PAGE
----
This week, I'm supposed to be conducting nine telephone interviews. Unfortunately only two interviewees are around. I should also be getting sign-off from a CEO on a client project, but that CEO is out of the country. I should be making final tweaks on a launch campaign for another client - but no-one's home there.

I'm open for business - but everyone else seems to be at the beach.....bah humbug!

Friday, July 22, 2005

Sometimes it's all worthwhile

Being a media wannabe occasionally has its advantages. The other week The Independent asked me to roadtest a car. That in itself would be good. When I heard the car was an Aston Martin DB9, it was great.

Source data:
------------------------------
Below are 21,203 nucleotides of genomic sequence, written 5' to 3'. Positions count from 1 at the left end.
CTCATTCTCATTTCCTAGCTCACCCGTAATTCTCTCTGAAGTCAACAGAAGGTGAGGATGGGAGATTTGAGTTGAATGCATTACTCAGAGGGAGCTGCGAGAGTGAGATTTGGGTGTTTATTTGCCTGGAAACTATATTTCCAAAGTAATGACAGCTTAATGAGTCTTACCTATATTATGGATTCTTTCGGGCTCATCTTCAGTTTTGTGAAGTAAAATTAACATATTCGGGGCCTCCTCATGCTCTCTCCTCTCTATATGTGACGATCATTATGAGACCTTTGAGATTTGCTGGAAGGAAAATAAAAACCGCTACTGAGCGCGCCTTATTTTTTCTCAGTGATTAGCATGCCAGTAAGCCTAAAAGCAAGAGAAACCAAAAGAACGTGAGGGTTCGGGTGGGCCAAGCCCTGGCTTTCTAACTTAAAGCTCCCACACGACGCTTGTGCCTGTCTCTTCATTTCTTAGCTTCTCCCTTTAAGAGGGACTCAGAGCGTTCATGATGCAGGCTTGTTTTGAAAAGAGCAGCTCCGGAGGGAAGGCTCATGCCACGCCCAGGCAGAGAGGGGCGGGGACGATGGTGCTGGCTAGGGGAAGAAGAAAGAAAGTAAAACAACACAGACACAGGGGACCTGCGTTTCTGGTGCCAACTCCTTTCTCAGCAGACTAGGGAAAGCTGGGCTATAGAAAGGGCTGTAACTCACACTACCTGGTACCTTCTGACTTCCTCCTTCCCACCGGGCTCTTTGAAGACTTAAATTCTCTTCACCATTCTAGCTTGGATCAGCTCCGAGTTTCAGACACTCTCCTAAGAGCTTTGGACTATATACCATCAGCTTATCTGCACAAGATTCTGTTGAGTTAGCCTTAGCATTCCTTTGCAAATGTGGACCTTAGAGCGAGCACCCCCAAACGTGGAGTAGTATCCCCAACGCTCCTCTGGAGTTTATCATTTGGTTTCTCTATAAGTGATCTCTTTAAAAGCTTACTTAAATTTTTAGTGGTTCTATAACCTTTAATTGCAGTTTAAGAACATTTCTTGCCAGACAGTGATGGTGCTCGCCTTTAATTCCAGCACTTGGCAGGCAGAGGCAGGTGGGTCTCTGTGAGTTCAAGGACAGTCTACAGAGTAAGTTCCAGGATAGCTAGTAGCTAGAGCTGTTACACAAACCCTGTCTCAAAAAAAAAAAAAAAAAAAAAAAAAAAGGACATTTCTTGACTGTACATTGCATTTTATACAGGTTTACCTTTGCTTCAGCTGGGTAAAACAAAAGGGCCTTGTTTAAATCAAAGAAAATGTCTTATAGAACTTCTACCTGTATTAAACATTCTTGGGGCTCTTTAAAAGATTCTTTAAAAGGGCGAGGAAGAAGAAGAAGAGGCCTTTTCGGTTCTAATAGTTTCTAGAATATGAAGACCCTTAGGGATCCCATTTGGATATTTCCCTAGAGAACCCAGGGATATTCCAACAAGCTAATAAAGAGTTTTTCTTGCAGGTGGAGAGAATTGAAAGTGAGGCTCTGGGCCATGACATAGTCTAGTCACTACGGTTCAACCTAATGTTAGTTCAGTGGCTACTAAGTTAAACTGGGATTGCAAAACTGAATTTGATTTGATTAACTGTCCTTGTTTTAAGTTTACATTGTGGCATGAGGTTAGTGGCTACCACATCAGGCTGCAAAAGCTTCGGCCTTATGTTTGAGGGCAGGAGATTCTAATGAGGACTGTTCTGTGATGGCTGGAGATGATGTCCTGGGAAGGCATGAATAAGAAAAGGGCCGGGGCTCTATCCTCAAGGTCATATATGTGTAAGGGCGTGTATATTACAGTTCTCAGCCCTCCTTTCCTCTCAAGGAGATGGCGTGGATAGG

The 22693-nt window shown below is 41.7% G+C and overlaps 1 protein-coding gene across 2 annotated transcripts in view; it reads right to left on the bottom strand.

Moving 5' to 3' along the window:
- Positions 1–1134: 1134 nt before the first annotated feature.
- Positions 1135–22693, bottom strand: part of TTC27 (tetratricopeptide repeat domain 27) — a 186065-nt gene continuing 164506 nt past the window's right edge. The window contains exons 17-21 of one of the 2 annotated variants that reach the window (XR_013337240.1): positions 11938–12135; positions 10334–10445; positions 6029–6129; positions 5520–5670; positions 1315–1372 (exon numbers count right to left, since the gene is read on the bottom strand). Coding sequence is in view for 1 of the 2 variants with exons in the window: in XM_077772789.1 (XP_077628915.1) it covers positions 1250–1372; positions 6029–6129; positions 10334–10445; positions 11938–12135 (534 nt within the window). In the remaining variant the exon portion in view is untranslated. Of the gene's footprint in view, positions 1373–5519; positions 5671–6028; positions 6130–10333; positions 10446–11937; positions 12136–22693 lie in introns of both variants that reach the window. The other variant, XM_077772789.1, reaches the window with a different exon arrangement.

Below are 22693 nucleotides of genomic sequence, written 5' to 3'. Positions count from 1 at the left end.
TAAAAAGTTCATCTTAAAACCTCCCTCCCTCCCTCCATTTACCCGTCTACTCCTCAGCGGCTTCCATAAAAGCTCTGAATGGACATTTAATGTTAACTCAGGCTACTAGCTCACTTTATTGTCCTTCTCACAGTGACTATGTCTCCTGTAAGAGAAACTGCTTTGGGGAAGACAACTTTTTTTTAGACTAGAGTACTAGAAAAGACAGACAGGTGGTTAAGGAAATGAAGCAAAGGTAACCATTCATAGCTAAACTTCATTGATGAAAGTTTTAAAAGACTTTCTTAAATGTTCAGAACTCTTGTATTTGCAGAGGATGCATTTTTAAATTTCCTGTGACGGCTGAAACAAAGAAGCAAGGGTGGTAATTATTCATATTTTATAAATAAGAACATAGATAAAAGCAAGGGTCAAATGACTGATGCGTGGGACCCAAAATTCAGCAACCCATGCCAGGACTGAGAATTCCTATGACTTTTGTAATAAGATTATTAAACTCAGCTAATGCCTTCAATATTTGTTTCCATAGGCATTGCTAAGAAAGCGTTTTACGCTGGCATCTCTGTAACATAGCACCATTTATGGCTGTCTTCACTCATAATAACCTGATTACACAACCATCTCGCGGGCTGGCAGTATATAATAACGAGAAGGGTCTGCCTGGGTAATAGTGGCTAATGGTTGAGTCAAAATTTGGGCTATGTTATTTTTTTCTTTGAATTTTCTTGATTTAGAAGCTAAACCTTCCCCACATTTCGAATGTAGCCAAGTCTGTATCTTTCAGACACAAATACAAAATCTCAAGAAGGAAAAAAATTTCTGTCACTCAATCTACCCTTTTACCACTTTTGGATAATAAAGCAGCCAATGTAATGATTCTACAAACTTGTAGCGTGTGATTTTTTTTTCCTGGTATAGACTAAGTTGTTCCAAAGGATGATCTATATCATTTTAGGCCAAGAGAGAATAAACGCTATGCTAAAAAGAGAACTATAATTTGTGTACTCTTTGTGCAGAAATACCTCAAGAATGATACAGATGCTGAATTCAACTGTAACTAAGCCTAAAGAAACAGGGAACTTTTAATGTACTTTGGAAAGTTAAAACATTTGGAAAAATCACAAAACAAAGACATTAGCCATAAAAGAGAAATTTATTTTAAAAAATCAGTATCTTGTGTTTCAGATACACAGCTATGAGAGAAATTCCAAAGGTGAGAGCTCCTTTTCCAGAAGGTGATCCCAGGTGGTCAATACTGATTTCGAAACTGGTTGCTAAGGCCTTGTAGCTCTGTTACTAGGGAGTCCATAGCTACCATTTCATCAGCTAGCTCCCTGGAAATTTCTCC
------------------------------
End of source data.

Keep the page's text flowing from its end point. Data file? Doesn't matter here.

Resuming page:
I may be 41, but I was like a grinning 12 year old for the afternoon when Rory (my 9 year old co-tester) and I got behind the wheel of this feat of engineering excellence.

Did I like it? Well, you'll have to read the Indy's motoring supplement to find out.

The right questions v the right process

I've recently been doing some work around employee surveying - engagement surveying seems to be the term of the moment - and it has been a revelation seeing why and how organisations survey their employees.

The spectrum has run from an organisation's communication team that actively manipulates focus groups so that the results they come out with matches their expectation when they went into the room; to several organisations who have been asking the same questions for five or more years, despite huge changes to their organisation, to one company where the process of collecting and tracking information is all important - and they don't really do a whole lot with it between each annual event.